But the movement has clearly influenced the national political conversation, with even President Barack Obama echoing some of its themes in calling for a "fair shot" and "fair share" for all. Now, as Occupy heads into 2012, participants in the leaderless movement are developing a range of new strategies and tactics to keep what they view as the injustices of the economic system in the spotlight.

Here are some ways the Occupy movement is trying to evolve:

OCCUPY THE ELECTION

Occupy has been likened to the conservative Tea Party movement, which emerged in 2009 and helped elect dozens of Republicans. But many in the Occupy movement specifically reject electoral politics, which they see as hopelessly tainted by money. Relationships with labor unions, the natural allies of Occupy when it comes to electoral politics, have been a mixed bag, with some unions, notably National Nurses United, strongly backing the protesters while others have kept their distance.

In the current election cycles, it appears the main Occupy activities will be rallies, sit-ins, and heckling candidates on the stump. During the Iowa caucus campaign, a handful of occupiers interrupted speeches by Obama and by Republican presidential candidates Newt Gingrich and Ron Paul. Small groups also targeted New Jersey Governor Chris Christie as he campaigned for Gingrich's rival Mitt Romney, and stuck Romney himself, who got rich as a private equity investor, with the moniker "Mr. One Percent." New Hampshire campaign events have similarly been a target of small groups of protesters.

OCCUPY THE ECONOMY

The Occupy movement blames the banks for the worst U.S. recession in decades. And one of its more successful initiatives has been a campaign urging consumers to move their money from the commercial banks to not-for-profit credit unions; in a little over a month, credit unions pulled in hundreds of thousands of new customers. Bank of America also scrapped a widely criticized $5 monthly fee for debit cards, which the Occupy movement claimed as a victory. Occupy San Francisco is planning a big demonstration in that city's Financial District on Jan 20.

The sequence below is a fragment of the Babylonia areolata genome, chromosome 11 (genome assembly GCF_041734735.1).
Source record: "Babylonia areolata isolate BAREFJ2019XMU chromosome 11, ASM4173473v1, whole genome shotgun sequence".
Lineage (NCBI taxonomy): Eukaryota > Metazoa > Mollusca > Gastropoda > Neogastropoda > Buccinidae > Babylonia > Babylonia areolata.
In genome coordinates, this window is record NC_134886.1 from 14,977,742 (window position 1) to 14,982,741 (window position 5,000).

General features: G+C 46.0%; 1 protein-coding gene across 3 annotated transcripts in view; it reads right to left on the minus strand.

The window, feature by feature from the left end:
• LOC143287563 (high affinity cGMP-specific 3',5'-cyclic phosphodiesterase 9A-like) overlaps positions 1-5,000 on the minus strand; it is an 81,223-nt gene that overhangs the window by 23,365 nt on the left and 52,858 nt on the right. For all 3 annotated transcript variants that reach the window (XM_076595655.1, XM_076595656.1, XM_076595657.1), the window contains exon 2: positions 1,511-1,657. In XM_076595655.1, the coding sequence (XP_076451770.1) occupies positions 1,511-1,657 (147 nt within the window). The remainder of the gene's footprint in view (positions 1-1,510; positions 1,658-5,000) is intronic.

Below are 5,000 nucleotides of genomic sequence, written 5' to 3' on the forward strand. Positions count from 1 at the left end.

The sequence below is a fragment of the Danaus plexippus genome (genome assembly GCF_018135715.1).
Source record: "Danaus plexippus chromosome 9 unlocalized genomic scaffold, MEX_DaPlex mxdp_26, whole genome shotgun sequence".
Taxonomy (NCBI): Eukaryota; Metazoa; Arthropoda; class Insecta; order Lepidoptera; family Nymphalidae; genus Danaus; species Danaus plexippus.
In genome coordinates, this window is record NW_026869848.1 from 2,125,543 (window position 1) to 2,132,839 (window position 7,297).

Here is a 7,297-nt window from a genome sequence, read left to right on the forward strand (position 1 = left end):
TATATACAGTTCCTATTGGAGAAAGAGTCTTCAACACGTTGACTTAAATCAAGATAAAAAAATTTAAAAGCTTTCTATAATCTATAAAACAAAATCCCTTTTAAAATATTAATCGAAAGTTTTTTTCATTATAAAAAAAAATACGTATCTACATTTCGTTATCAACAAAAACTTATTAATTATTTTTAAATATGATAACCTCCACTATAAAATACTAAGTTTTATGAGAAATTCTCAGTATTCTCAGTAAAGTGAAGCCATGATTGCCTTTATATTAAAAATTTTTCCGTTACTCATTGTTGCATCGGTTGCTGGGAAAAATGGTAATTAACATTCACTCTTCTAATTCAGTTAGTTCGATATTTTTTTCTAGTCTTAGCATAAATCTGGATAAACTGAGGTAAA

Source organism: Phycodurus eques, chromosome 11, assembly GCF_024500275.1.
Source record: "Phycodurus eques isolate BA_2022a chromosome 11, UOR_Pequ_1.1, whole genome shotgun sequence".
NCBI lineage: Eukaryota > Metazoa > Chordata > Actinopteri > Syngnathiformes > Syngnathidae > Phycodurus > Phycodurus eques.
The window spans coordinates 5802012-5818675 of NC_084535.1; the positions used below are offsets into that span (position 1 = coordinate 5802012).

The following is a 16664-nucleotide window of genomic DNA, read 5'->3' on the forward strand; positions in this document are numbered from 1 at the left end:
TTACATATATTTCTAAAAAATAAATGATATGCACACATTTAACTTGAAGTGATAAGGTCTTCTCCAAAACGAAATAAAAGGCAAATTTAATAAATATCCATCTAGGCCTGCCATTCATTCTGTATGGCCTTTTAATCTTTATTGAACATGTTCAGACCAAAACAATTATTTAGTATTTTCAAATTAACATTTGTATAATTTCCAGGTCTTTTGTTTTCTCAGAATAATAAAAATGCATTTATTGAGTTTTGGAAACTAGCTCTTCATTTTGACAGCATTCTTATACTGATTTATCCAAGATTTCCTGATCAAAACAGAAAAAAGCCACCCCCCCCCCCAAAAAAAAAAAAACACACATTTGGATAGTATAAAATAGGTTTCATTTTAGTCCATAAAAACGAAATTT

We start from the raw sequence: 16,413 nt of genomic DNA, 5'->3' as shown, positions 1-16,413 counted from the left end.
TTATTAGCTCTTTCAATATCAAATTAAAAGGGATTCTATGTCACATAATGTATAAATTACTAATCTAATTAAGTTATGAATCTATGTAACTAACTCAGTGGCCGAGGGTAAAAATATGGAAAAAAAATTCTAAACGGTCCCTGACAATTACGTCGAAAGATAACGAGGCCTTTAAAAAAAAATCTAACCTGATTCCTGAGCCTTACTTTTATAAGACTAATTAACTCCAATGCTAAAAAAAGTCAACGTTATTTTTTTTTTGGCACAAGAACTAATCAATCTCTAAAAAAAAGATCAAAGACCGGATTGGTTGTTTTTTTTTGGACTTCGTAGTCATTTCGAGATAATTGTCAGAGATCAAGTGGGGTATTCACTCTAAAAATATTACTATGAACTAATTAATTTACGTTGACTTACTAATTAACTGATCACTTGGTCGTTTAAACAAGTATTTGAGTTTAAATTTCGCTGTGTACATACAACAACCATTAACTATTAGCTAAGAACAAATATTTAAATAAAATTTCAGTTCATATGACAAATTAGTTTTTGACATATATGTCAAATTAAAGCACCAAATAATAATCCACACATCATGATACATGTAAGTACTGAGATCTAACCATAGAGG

Some groups of protesters are trying to come up with alternative banking systems. Others are pushing for legislation. Protesters in Oakland and San Francisco have carried placards calling for a return to the Depression-era Glass-Steagall Act, which separated investment banking and commercial banking. Occupy the SEC, a committee of Occupy Wall Street, is calling for tough implementation of the so-called Volcker Rule, which would bar U.S. banks from using depositor's funds for speculative investments.

On the West Coast, demonstrators have twice picketed at ports, shutting down shipping terminals for up to 24 hours. But truckers, stevedores and longshoremen who refused to cross picket lines lost pay, raising the question of whom the action was helping, or hurting. The International Longshore and Warehouse Union publicly opposed the December 12 action that aimed to shut down ports, while the International Brotherhood of Teamsters took a neutral stance.

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'Occupy' protesters demonstrate outside the location where Republican presidential candidate former House Speaker Newt Gingrich speaks at a Hispanic Town Hall Meeting at a restaurant in Manchester, New Hampshire January 8, 2012. REUTERS-Eric Thayer

Judging from the history of social movements, Occupy's relationship with labor unions, as well as students, could ultimately be the key to its influence, says Robert Cohen, a professor of history and social studies at New York University. "It has to be large-scale to continue to demonstrate force," he said. "It has to bring together more allied groups. And someone has to push this into specific policies."

OCCUPY HOUSING

In December protesters launched Occupy Our Homes, a bid to take back foreclosed homes. Occupiers took up residence in a home in Oakland, California and one in Brooklyn, New York, that day, demanding that lenders renegotiate mortgages for the homeowners. National Occupy Our Homes organizer Matt Browner Hamlin said protesters had set a goal of over 100 such "actions" around the country in the next few months.

The Atlanta group is already claiming victory; Occupy Atlanta member Tom Franzen says it forced JPMorgan Chase to offer more generous terms to homeowner Birgitte Walker, who ran into financial difficulties after being honorably discharged from the Army. Chase acknowledges that it modified Walker's loan, but spokesperson Nancy Norris said protesters had nothing to do with it. "We had been working with her for a year," she said.